You don’t need a plane ticket. Even walking around your house looking for something you’ve never paid attention to can provide this same experience.
I took a trip to Denver three days ago — by chance — a friend had an errand to run, and it was my day off. I had to wake up at 3 am for us to make the drive to Pueblo. I slept for most of the trip. Midway through my slumber, I woke up to see the most magnificent skyline of the rising sun. It was so beautiful; I felt ashamed to take my phone out for a picture. I looked at that beauty and slept again, soaking in the joy of nature.
It was a little 2 hour trip to and from Denver. But that image of the sun sparked an idea in me.
Reading books won’t change you, but they’ll change what you knew before.
You’ll come across people who are experienced and will teach you in 220 pages more than you’d ever learn in a lifetime.
You’re reading this thanks to the knowledge of many individuals — scientists, researchers, their communities — spouses, children, friends.
People like you and me made the vast, powerful internet. Now we can access their knowledge and the knowledge of others.
What an age we live in!
I read The Alchemist at least once a year. I was already a massive fan of Naval Ravikant. Still, after reading The Almanack of Naval Ravikant a few weeks ago, I realized how much I didn’t know ( and how much I would want to make a video review of the book on my YouTube channel).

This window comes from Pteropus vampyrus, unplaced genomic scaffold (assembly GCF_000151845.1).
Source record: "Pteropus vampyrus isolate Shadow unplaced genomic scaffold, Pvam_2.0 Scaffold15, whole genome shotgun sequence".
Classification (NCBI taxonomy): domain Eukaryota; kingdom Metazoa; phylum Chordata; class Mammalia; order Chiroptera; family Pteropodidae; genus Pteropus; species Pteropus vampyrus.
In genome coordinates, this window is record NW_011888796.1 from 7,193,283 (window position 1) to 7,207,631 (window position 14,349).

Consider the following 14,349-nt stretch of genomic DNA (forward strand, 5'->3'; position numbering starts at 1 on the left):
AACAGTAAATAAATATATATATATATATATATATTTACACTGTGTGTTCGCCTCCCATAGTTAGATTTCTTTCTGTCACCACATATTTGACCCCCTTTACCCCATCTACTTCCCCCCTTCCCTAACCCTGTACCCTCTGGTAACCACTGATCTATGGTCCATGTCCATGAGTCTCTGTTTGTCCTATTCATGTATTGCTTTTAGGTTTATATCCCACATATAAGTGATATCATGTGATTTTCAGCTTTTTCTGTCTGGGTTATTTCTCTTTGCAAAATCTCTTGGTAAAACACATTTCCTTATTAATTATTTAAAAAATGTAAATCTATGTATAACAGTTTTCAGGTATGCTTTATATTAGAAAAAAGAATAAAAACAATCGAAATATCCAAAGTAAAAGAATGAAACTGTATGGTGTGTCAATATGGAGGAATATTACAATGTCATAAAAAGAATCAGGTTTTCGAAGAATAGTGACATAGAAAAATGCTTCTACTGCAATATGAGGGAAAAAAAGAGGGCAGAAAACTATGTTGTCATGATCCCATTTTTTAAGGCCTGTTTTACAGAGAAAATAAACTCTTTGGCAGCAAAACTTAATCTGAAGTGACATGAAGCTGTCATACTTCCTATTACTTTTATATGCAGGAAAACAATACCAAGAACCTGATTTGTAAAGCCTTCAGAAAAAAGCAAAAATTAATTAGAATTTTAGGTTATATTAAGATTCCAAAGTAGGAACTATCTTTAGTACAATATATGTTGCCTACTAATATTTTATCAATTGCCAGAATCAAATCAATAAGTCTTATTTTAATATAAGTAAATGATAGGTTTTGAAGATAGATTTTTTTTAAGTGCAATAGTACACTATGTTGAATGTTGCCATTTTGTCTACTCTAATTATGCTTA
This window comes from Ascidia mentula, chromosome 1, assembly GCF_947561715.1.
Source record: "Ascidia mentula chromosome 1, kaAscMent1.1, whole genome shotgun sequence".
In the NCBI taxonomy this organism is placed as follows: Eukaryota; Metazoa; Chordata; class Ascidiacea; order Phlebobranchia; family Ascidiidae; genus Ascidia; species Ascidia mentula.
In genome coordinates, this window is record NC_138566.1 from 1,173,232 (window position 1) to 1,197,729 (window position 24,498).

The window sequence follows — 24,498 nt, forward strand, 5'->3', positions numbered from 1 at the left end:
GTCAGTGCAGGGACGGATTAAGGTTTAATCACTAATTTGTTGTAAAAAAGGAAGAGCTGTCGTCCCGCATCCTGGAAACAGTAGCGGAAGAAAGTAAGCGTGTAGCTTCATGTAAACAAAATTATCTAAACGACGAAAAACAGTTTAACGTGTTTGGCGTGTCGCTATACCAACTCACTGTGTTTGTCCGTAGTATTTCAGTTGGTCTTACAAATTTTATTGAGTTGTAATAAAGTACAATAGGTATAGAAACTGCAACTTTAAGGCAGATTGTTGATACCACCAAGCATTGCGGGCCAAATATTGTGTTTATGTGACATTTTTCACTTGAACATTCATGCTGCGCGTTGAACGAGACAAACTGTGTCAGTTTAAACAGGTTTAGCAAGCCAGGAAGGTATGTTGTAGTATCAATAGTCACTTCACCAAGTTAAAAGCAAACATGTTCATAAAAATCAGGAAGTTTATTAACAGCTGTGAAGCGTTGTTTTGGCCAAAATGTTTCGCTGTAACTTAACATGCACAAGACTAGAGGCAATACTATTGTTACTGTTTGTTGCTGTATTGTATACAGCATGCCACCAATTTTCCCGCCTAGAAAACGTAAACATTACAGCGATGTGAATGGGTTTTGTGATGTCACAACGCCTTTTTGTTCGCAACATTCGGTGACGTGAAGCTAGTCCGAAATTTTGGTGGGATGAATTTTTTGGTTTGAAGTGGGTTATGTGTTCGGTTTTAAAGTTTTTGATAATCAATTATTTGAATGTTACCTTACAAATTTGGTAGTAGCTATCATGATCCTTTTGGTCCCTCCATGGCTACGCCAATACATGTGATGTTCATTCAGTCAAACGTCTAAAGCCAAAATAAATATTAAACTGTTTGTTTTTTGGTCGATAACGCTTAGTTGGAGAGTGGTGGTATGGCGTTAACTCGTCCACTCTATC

Books are the cheat code when you don’t have a lot of experience. Taking action on that knowledge is 100X better. It’s never about how many books you read, but how many you apply to your life.
I’m sure you know people who have never read any books who live well and with wisdom. But I’m not so blessed. So I read.
Your comfort zone is a prison away from your potential. Get out.
Do something that makes you uncomfortable. That doesn’t mean you should get out of your way to make your own life miserable. You know what I mean — apologize, wake up early, stay up late, work a little harder, exercise, push your need to be comfortable.
When you do this intentionally, you’ll push your boundaries and acquire new skills or perspectives.
Writing this article makes me uncomfortable. I don’t like how my words sound or my formating, or my structure. I can’t tell you what is wrong with it, but I can tell you that I have wanted to stop multiple times.
Who will come to force me to publish? Who will be upset if I don’t?
It’s up to me. It’s up to you.
We win first when we do these things, and the rest of our communities benefit as well. The best things in life happen out at the edges.
There’s no need to waste those moments when you feel you need a break. You can still recharge and make great things. You can travel, read books, do something you know you need to do, or switch your focus to making something else.
The beauty of these things is that they don’t have to happen only when you’re on a break. I needed a reason to do these things.
I no longer need that reason. Imbibing these habits can become a way of life.
Learning. Growing. Stretching. Reaching out for more.
We have so much to offer. Every single one of us. It’s our prerogative to do the things we know we must do.
In the end, we know what we’re capable of. No matter what society or family may have done or said, you know when to turn off your alarm clock and start your day.
It’s a new day, my friend. Enjoy it! Wake up and make yourself proud.